Here, we compared the effects of stimulation with Peg-G-CSF and unconjugated G-CSF on mobilized hematopoietic stem cells as well as their progeny. In Peg-G-CSF-mobilized CD34 cells, we found a gene expression pattern reflecting a developmentally earlier progenitor cell type, including the HOX family of homeobox genes, MEIS1 and MLL. These genes are expressed at high levels in hematopoietic stem and immature progenitor cells, thus suggesting a greater proportion of early, uncommitted stem and immature progenitor cells within the CD34 cell population.24–29 Differences in the expression levels of these genes between Peg-G-CSF and G-CSF-mobilized cells were relatively small (see Online Supplementary Table 1). Nevertheless, we and others have previously shown that even modest differences in the expression levels of transcription factors involved in hematopoiesis can lead to altered gene expression with a substantial influence on stem cell differentiation and function.30–33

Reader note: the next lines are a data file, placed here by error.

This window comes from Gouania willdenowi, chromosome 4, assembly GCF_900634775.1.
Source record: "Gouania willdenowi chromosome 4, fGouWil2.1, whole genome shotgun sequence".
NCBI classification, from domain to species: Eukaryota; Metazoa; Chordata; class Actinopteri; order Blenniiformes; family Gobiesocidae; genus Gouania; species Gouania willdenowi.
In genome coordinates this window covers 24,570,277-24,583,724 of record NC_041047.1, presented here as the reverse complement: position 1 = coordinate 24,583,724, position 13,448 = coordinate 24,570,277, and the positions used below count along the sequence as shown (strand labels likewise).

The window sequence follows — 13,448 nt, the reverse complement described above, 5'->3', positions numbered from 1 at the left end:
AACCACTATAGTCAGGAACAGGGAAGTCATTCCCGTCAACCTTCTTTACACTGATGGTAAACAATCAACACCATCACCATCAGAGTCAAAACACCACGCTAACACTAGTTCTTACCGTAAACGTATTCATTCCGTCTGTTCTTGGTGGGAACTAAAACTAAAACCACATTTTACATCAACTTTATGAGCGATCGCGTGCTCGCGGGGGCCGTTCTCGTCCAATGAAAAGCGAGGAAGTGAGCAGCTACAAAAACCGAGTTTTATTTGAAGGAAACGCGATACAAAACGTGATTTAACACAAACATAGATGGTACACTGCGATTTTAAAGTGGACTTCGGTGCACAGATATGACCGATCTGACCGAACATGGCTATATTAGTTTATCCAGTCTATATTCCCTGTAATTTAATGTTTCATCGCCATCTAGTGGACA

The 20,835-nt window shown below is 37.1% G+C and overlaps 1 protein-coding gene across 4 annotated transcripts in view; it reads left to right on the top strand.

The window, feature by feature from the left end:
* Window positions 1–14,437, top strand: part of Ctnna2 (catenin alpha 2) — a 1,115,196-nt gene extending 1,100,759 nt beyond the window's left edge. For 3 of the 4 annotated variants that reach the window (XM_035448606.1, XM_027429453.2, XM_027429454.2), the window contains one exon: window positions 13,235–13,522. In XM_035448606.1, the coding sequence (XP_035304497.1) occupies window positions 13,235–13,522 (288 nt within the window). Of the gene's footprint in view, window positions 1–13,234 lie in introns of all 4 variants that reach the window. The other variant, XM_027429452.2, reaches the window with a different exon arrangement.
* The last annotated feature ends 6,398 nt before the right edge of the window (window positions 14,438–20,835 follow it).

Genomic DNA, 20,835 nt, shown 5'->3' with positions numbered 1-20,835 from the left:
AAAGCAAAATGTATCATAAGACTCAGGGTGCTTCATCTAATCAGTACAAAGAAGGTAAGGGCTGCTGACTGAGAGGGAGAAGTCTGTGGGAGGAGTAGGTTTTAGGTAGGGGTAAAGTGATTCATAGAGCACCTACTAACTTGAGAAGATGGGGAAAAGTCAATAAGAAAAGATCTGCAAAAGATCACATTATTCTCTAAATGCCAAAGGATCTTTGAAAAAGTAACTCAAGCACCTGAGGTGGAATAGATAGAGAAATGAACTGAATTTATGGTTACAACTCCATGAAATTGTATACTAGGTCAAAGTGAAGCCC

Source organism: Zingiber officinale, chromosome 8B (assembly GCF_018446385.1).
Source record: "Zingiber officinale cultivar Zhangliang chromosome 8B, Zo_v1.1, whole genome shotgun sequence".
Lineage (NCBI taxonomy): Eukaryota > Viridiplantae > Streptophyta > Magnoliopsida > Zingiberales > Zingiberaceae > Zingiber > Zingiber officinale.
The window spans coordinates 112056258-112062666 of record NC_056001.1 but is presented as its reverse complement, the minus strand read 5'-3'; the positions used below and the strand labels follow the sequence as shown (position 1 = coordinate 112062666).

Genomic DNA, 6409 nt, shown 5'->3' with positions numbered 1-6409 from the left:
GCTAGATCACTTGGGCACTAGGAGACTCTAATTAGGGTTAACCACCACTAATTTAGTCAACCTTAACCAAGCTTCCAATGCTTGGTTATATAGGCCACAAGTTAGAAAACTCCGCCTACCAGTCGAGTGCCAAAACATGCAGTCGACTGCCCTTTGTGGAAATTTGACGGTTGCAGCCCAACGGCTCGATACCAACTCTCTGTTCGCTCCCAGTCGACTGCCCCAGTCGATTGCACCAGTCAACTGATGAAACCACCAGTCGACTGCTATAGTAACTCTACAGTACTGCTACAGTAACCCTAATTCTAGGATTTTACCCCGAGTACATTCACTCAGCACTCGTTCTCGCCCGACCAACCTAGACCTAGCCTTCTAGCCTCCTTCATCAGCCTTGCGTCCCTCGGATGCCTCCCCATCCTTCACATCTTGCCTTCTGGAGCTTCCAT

In contrast, genes associated with erythroid and later stages of myeloid differentiation were expressed at lower levels. Of these genes, defensins α 1, 3 and 4 play a pivotal role in neutrophil defense mechanisms34,35 and transcription factors C/EBP β and δ are crucially involved in the maturation of cells commited to the myeloid lineage.36–38 Accordingly, matrix metalloproteinases 8 (MMP8) and 9 (MMP9) were expressed at lower levels. MMP8 is a gene under C/EBP family control and expressed late in the myeloid maturation pathway.38 Its family member MMP9 promotes differentiation at an earlier stage. MMP9 acts on hematopoietic stem cells via release of soluble kit ligand and induces transition from a quiescent to a proliferative stage, thereby favoring differentiation.39 In line with the gene expression profile, analysis of the CD34 subset composition of Peg-G-CSF-mobilized cells showed significantly greater proportions of hematopoietic stem cells and common myeloid progenitors, and a lower proportion of megakaryocyte erythrocyte progenitors. For functional corroboration of these findings we performed clonogenic assays and found a significantly lower BFU-E/CFU-GM ratio after plating of Peg-G-CSF-mobilized CD34 cells compared to cells mobilized by unconjugated G-CSF. This finding is indicative of a higher proportion of myeloid progenitor cells and a smaller proportion of progenitor cells committed to the erythroid lineage within the Peg-G-CSF-mobilized CD34 cells and demonstrates the functional relevance of the observed differential gene expression profiles and progenitor subset composition. Higher levels of expression of genes functionally important for hematopoietic stem cells were found not only in the CD34 cells but also in highly purified hematopoietic stem cells after mobilization with Peg-G-CSF, suggesting enhanced long-term repopulating ability.28,40 This might explain the results of a recent clinical trial in which the authors found significantly greater leukocyte, reticulocyte and platelet counts on day 100 after initial engraftment following transplantation of Peg-G-CSF-mobilized autografts compared to grafts mobilized by unconjugated G-CSF.41 Of interest, the number of Peg-G-CSF mobilized CD34 cells transplanted was even smaller than the number of G-CSF-mobilized cells (p=0.0575). Hence, it was assumed that different biological functions of Peg-G-CSF-mobilized cells may have accounted for these observations.41 Looking at the engraftment kinetics of the patients whose mobilized stem and progenitor cells were analyzed here in our study, we also found significantly higher white blood cell count on day 100 post-transplantation in patients given Peg-G-CSF. At that time the median white cell count was 6.0×10/μL after transplantation of Peg-G-CSF mobilized cells compared to 3.3×10/μL after transplantation of G-CSF mobilized cells (p=0.03). Platelet counts and hemoglobin levels were also higher, although not statistically significantly so. However, due to the small sample size, these observations need to be substantiated in larger, randomized clinical trials. Of interest, mobilization of greater proportions of hematopoietic stem cells with superior long-term repopulating capacity have also been described for other mobilizing agents such as CXCR4 antagonists and GROβ, either used as single agents or in combination with G-CSF.42–44 Apart from the superior long-term repopulating capacity, these cells also show accelerated short-term hematopoietic recovery. At first glance, this finding seems surprising as one would expect that more mature hematopoietic progenitor cells rather than immature primitive hematopoietic stem cells would contribute to accelerated short-term hematopoietic recovery.45 However, other studies also found that not only long-term marrow recovery but also rapid short-term recovery depends on hematopoietic stem cells.46–48